The Importance of a Second Opinion

Earlier today, I made a trip up to the University of Northern Iowa for an All-State workshop with the professor of flute, Angeleita Floyd. Although I was reluctant to go, considering the amount of homework I still had left to do, I ended up having a very beneficial experience, as I often do when I go to these types of events. If you’ve never attended an All-State preparatory clinic, or any other clinic geared toward music, here is a general definition:

A musical clinic is an informal meeting with a guest musician, where a small-to-medium sized audience questions the musician’s styles and techniques and also how to improve their own skill. The musician might perform an entire piece, or demonstrate certain techniques for the audience to observe.

A girl is critiqued by an experienced player during a flute clinic for the benefit of herself and other attending the clinic.
A girl is critiqued by an experienced player during a flute clinic, for the benefit of herself and others attending the clinic.

In the clinic (also called a master class, workshop, etc.) I attended today, our focus was on preparing for All-State. We began with breathing techniques (Yes, we actually practiced breathing. If you play an instrument that requires air, I know you understand the importance of this!) and then we worked on the etudes. A projection of the two pieces was put up by Dr. Floyd, which allowed us to analyze different techniques and ways to go about practicing them.

While I love my private flute teacher, sometimes I need to hear things from another person. We all do sometimes, even in instances not related to music.  You can learn so much just by getting a second opinion. In fact, I love to get several opinions!

Last year, when it got close to the date of my All-State audition, I began playing my audition material for anyone I could get to listen to me. Not only did this build my confidence in playing in front of others, but it also allowed me to hear from many different people. I got several different opinions, some of which I threw out, and others I kept because I knew they would enhance my playing ability.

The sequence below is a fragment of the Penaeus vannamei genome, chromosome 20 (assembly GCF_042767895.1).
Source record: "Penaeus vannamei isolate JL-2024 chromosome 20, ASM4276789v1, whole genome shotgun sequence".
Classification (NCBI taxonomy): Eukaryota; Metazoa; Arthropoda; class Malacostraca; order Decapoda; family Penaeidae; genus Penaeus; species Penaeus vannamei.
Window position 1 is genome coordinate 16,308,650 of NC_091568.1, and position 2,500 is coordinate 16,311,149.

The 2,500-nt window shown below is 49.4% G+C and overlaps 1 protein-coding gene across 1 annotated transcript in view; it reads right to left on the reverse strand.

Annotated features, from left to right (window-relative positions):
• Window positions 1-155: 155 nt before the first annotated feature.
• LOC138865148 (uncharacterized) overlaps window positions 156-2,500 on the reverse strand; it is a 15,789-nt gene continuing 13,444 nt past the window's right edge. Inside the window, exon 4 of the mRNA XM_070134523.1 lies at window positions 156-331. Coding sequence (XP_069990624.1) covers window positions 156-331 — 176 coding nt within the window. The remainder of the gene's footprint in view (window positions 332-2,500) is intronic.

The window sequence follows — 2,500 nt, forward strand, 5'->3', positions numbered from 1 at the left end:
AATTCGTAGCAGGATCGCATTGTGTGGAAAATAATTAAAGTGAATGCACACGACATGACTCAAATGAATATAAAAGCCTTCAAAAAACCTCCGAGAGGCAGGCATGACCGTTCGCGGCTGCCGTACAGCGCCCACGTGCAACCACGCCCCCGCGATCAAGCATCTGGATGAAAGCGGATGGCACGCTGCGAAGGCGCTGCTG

You can learn many different things from an expert in your field of study, such as music, sports, or writing, just by going to someone new. We all have our favorite teachers, instructors, and coaches, but that doesn’t mean that they are the only ones out there who know a lot about a particular area of expertise. Often times, especially when we are stuck, getting tips from a different person can help you see the problem you are having in a different light. This can be very beneficial in helping you get past a recurring issue.

For example, if you are having difficulty in understanding how to divide fractions in math class, perhaps you need to see another way of doing it from someone else. In my case, sometimes I will be stuck on a particular technical passage in a piece of music. Getting help from someone other than my private teacher can assist me in finding out the underlying problem. It’s not that my teacher isn’t good enough to help me fix the problem, but it might just be that what it takes to fix the issue, is something she hadn’t thought of.

In the end, it’s all about collaboration. We take all these suggestions and ideas from each other, and use them to better ourselves. Next time you are struggling with something your favorite teacher can’t help you out on, or you just want to gain some insight on a particular topic or skill, get a second opinion. Or a third. Or a fourth. You get the point!


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